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Woman credits Zumba instructor, Senior Center staff for bring husband back to life

Staff says first-aid / CPR training was key

Senior Center staff saves Zumba heart...

COLORADO SPRINGS, Colo - A woman credits her Zumba instructor and the staff at the Colorado Springs Senior Center for bringing her husband back to life after he went into cardiac arrest.

Sari and Bill Escovitz were twenty minutes into their Zumba class at the Senior Center when Bill went into cardiac arrest.

"I collapsed. It was literally like that, no time to speak anything or yell anything," said Bill Escovitz.

"He was dead before he hit the floor. His color was something you never want to see on someone you care about, or even don't care about. His eyes were unresponsive and just rolled," said Sari Escovitz.

Sari Escovitz said within seconds, her Zumba instructor Anna Lord, the Center's Director Jody Barker and the maintenance manager were trying to revive Bill.

"I was trying to find a pulse and I couldn't find a pulse," said Lord.

"This was clearly a heart attack in progress," said Barker.

The Senior Center recently became a part of the YMCA system. The YMCA requires its employees to get re-certified yearly, whereas before, the senior center only required employees to be re-trained every two years. And Bill was in luck, the group of three had been re-certified two weeks before his heart attack.

"Every one immediately knew their role, what needed to happen," said Barker.

Still, it was terrifying knowing that Bill's life was in their hands.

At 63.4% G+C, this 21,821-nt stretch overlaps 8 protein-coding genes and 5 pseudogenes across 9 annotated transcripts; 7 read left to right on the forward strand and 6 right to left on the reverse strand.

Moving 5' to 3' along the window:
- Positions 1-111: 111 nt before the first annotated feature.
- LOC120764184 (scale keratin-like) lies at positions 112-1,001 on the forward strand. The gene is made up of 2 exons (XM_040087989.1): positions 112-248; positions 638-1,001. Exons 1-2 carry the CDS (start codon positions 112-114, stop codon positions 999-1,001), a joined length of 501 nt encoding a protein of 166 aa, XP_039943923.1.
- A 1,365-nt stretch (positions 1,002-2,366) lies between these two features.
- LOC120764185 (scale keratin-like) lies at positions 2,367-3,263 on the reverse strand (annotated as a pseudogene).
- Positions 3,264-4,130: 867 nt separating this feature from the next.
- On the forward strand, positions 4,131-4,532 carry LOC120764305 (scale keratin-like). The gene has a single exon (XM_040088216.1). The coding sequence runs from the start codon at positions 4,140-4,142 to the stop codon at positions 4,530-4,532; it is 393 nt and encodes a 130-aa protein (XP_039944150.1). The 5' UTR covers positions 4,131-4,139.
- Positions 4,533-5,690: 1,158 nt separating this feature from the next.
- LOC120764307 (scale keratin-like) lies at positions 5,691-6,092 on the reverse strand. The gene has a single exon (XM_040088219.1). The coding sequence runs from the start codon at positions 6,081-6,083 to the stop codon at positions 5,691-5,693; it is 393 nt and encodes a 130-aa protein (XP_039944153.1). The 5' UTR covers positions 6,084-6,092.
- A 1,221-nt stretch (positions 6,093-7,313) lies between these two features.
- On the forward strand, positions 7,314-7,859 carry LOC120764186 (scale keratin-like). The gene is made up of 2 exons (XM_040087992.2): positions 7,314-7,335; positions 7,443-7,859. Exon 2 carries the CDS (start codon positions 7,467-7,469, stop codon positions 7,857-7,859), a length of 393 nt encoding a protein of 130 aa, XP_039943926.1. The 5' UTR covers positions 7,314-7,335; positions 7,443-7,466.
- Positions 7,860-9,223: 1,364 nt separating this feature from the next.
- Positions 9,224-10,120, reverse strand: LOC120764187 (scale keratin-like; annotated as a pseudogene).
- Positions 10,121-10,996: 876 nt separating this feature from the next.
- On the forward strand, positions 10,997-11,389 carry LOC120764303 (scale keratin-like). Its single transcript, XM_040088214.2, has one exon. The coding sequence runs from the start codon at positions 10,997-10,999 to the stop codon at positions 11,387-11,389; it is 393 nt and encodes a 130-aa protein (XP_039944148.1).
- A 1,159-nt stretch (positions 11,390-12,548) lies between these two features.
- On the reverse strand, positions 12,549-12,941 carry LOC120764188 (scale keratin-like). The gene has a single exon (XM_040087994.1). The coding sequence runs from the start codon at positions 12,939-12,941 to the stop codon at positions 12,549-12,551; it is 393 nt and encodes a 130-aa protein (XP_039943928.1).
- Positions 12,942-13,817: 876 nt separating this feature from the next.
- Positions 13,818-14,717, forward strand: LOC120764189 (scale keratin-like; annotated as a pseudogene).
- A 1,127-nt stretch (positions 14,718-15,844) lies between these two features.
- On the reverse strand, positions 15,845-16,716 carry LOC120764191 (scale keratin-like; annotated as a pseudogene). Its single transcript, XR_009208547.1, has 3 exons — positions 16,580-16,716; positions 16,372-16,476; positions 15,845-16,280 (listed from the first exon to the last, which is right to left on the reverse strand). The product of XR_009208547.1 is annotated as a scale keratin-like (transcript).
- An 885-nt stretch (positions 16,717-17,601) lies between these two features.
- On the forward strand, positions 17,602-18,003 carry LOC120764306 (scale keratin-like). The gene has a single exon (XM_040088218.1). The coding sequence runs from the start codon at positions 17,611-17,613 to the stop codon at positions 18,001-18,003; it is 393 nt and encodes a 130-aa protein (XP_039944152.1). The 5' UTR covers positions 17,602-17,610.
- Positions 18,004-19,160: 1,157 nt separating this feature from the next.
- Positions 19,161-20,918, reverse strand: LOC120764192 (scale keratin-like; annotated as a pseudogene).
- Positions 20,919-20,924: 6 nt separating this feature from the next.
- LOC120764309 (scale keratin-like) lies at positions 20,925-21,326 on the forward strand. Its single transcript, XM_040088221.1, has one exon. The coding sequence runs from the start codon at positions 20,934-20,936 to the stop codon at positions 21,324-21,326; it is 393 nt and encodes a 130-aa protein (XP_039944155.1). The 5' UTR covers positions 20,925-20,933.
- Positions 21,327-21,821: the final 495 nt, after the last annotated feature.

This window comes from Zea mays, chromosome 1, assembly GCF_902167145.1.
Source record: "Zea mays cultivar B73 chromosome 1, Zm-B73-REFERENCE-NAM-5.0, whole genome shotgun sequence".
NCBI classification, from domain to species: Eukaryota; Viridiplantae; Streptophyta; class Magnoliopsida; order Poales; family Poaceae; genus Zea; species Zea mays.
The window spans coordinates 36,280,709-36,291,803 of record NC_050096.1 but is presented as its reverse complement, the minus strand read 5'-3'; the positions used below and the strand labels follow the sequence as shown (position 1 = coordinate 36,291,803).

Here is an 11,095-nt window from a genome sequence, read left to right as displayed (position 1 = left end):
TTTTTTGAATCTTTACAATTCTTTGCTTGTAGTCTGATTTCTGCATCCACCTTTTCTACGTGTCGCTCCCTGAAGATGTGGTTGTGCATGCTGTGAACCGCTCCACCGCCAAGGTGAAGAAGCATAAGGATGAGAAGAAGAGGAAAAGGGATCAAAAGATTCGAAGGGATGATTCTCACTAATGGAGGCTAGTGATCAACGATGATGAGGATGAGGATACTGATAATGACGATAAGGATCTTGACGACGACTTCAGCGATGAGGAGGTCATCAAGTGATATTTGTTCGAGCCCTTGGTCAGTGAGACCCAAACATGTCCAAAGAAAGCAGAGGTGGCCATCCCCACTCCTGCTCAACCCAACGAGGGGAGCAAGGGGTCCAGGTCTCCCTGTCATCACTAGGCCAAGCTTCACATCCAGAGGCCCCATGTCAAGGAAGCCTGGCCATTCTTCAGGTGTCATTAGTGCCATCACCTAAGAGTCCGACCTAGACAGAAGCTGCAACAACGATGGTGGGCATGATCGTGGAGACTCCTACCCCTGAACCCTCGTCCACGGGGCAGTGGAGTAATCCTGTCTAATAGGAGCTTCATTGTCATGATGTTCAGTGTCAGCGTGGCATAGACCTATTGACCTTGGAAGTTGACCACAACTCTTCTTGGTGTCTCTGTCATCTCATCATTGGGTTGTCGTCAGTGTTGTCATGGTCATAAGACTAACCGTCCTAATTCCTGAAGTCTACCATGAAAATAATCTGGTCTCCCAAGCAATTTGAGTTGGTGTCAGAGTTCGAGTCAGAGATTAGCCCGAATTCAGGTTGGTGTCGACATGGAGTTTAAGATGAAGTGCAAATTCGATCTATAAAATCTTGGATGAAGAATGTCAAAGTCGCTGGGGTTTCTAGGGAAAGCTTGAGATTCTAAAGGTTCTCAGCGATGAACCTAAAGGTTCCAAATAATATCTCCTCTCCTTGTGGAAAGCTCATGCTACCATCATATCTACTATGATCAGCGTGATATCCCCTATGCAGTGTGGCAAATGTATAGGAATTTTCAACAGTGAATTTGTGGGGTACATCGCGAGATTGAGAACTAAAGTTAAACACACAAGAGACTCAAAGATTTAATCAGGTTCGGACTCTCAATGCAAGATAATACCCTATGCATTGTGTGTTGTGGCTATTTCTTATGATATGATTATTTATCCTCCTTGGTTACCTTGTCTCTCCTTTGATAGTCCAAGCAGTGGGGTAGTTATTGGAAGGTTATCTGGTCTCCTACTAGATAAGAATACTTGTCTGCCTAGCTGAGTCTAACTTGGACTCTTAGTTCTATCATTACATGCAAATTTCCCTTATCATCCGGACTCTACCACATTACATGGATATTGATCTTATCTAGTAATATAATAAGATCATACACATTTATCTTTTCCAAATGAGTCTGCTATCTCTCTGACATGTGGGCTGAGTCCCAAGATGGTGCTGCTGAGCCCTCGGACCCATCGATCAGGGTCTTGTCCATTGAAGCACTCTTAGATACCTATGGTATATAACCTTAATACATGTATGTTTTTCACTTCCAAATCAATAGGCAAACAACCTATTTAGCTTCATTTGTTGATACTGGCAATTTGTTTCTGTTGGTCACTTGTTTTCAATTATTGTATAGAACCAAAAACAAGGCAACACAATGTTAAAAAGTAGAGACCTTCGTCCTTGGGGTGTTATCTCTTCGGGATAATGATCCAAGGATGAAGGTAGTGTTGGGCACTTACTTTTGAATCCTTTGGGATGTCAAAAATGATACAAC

"I don't think when you are training you ever imagine this being someone you know, someone you care about. Someone whose wife is right there. Who you would miss every much if they were gone. So that's pretty powerful," said Lord.

"Someone told me, you can always train but you can never practice. This was a jump from training, mannequin on the floor to a real live man on the floor. The reality of it was frightening. We were all absolutely terrified for him," said Barker.

Barker started compressions while their facilities supervisor readied the automated external defibrillator and Lord took care of the oxygen. They shocked Bill and soon, he started to come back to life.

"I think it was the happiest I have ever been in my life when his eyes went from being open to kind of fluttering and he was struggling to get the oxygen off his face and I was like, 'He's back! He's back!' And that's when the EMTs came.

By the time Bill left the Zumba classroom, he was stable and even cracking jokes. Sari said if it wasn't for the focus and professionalism of the team of three, she would be a widow.

"I wanted to get them a banner to put over the building to say have a heart attack here because you couldn't have survived something like that but for the incredible work, team work," said Sari.

Lord said that's the last time she'll ever gripe about getting re-trained and CPR. Bill and Sari now plan to get certified themselves after Bill recovers.

"When you are doing that training, hopefully you will never have to use it. But if you do, it's going to make all the difference in the world to someone and their family," said Sari.

 


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